Nigeria Media Rights Agenda (MRA) has filed a suit against the National Broadcasting Commission (NBC), at the Federal High Court in Abuja challenging the legal authority of the broadcast regulatory body to regulate and license social media platforms in the country or to decide if a broadcasting station is patriotic or not.
In the suit in which MRA is being represented by a team of 14 lawyers, led by Abuja-based constitutional lawyer, Kayode Ajulo, the organisation is praying the court declares that since the NBC has no regulatory authority over social media platforms, it lacks the power to impose broadcast licenses on social media platforms as they are not broadcasting stations under the National Broadcasting Commission Act or any other law or subsidiary legislation in existence in Nigeria.
Other 13 lawyers representing MRA in the suit are Zak Babah, Bukola Akinola, Oludotun Sowemimo, Michael Emejulu, Martins Aduloju, Wole Adaja, Akinola Oladimeji, Ifunanya Okeke, Eme Jackson, Hamza Dantani, Roseline Akinsanmi, Aisha Muhammed, and Tauyyib Shittu.
The organisation wants the court to declare that the NBC’s move to regulate and license social media platforms is a violation of its right to freedom of expression under Section 39 of the Constitution; Article 9 of the African Charter on Human and Peoples’ Rights (Ratification and Enforcement) Act (Cap A9), Laws of the Federation of Nigeria, 2004; Article 19 of the International Covenant on Civil and Political Rights (ICCPR) and Article 19 of the Universal Declaration of Human Rights (UDHR) as well as a breach of Nigeria’s treaty obligations by virtue of its being a signatory to the international legal instruments.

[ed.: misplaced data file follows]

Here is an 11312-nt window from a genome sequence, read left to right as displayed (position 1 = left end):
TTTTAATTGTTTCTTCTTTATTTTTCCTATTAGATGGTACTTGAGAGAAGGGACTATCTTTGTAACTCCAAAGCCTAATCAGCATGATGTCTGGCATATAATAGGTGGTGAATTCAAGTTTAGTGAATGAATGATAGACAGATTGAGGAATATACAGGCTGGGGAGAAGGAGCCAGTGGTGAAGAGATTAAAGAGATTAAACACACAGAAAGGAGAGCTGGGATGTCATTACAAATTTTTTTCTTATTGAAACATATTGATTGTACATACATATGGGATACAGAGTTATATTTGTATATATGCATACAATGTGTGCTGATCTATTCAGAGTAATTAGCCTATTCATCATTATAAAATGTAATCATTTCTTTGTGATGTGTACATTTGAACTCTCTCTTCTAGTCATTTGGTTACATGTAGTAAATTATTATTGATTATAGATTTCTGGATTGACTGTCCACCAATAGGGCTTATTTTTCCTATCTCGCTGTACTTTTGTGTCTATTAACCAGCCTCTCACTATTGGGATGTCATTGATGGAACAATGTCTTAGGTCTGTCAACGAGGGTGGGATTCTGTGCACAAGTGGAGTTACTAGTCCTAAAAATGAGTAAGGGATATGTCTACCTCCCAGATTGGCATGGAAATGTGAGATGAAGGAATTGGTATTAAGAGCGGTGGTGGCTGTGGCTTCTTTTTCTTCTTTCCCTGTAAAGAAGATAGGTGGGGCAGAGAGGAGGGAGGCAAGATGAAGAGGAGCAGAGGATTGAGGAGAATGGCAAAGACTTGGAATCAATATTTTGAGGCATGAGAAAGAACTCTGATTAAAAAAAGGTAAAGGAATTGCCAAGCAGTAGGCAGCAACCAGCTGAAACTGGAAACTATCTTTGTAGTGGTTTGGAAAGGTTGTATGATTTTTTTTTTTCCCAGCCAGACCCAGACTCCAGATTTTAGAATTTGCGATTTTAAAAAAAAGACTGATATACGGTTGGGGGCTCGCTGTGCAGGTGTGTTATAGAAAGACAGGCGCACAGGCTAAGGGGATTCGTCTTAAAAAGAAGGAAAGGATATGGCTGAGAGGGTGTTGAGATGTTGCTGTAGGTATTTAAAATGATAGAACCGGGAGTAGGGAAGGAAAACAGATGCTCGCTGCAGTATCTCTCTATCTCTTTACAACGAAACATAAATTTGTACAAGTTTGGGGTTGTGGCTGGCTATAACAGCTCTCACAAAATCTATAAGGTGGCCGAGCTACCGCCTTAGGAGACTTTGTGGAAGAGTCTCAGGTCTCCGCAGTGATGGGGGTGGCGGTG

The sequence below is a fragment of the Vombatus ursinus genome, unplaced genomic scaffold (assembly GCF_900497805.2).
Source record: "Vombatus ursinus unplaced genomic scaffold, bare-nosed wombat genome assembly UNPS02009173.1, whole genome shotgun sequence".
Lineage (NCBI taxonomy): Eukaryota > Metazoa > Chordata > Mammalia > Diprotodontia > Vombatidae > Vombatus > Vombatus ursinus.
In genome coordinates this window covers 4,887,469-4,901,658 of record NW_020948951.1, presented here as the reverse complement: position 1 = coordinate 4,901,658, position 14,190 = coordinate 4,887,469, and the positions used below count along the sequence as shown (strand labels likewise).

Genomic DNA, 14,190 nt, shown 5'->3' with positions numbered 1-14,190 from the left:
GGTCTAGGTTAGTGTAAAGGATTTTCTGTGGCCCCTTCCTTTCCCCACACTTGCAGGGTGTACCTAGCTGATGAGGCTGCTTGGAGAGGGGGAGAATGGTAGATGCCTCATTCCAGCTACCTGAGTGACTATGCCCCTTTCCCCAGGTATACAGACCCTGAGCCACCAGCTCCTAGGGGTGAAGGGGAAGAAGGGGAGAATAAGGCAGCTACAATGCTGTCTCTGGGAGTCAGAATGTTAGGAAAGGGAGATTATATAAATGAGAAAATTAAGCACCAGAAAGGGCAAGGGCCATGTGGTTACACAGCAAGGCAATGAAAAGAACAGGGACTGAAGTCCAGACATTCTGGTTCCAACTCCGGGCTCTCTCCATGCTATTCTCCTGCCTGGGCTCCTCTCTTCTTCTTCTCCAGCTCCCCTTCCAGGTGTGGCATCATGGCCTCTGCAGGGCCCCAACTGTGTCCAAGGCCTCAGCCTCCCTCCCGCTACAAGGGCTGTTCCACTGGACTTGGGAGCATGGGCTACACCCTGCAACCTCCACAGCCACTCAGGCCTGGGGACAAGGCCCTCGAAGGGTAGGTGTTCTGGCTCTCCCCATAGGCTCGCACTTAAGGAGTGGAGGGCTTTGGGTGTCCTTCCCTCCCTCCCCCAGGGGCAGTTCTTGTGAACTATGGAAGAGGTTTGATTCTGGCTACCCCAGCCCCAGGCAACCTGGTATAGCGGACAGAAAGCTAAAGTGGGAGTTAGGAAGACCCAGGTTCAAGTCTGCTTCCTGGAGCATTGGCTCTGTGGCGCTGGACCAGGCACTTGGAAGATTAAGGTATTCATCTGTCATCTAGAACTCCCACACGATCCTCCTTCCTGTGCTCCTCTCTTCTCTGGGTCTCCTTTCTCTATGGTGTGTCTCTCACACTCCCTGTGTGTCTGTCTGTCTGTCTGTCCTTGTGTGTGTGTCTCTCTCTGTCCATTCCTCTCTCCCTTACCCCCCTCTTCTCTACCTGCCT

MRA named as respondents the Attorney-General of the Federation and NBC in the suit brought by Originating Summons pursuant to Order 2 Rules 1 to 5 of the Fundamental Rights (Enforcement Procedure) Rules 2009, as preserved by Section 315 of the 1999 Constitution, as amended; Sections 39 and 46 of the Constitution; and Article 9 of the African Charter.